Definition:Smooth Path

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Definition

Real Cartesian Space

Let $\R^n$ be a real cartesian space of $n$ dimensions.

Let $\left[{a \,.\,.\, b}\right]$ be a closed real interval.

Let $\rho: \left[{a \,.\,.\, b}\right] \to \R^n$ be a path in $\R^n$.

That is, let $\rho$ be a continuous real-valued function from $\left[{a \,.\,.\, b}\right]$ to $\R^n$.


For each $k \in \left\{ {1, 2, \ldots, n}\right\}$, define the real function $\rho_k: \left[{a \,.\,.\, b}\right] \to \R$ by:

$\forall t \in \left[{a \,.\,.\, b}\right]: \rho_k \left({t}\right) = \pr_k \left({\rho \left({t}\right)}\right)$

where $\pr_k$ denotes the $k$th projection from the image $\operatorname{Im} \left({\rho}\right)$ of $\rho$ to $\R$.


Then $\rho$ is a smooth path (in $\R^n$) if and only if:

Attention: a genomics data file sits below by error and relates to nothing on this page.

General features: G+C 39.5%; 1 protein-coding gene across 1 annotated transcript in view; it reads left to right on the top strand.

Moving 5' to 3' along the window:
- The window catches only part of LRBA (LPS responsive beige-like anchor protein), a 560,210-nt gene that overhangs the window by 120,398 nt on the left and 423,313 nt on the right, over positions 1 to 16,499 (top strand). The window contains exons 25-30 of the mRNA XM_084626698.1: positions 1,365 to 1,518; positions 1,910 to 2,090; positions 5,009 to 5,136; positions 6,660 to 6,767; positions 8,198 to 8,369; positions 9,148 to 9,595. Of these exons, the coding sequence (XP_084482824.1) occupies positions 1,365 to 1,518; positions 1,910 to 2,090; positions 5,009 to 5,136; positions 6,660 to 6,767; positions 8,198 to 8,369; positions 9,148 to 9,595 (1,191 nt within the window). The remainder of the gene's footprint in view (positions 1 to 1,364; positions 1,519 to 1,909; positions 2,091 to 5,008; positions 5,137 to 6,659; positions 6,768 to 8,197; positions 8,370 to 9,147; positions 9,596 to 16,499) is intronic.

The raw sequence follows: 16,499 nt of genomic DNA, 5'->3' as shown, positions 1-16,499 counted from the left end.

$(1): \quad$ all of $\pr_k$ are continuously differentiable
$(2): \quad$ for all $t \in \left[{a \,.\,.\, b}\right]$, at least one $\rho_k' \left({t}\right) \ne 0$, where $\rho_k'$ denotes the derivative of $\rho_k$ with respect to $t$.


Complex Analysis

Let $\left[{a \,.\,.\, b}\right]$ be a closed real interval.

Let $\gamma: \left[{a \,.\,.\, b}\right] \to \C$ be a path in $\C$.

That is, $\gamma$ is a continuous complex-valued function from $\left[{a \,.\,.\, b}\right]$ to $\C$.


Define the real function $x : \left[{a \,.\,.\, b}\right] \to \R$ by:

$\forall t \in \left[{a \,.\,.\, b}\right]: x \left({t}\right) = \operatorname{Re} \left({\gamma \left({t}\right)}\right)$

Define the real function $y: \left[{a \,.\,.\, b}\right] \to \R$ by:

$\forall t \in \left[{a \,.\,.\, b}\right]: y \left({t}\right) = \operatorname{Im} \left({\gamma \left({t}\right)}\right)$

where:

$\operatorname{Re} \left({\gamma \left({t}\right)}\right)$ denotes the real part of the complex number $\gamma \left({t}\right)$
$\operatorname{Im} \left({\gamma \left({t}\right)}\right)$ denotes the imaginary part of $\gamma \left({t}\right)$.


Then $\gamma$ is a smooth path (in $\C$) if and only if:

$(1): \quad$ Both $x$ and $y$ are continuously differentiable
$(2): \quad$ For all $t \in \left[{a \,.\,.\, b}\right]$, either $x' \left({t}\right) \ne 0$ or $y' \left({t}\right) \ne 0$.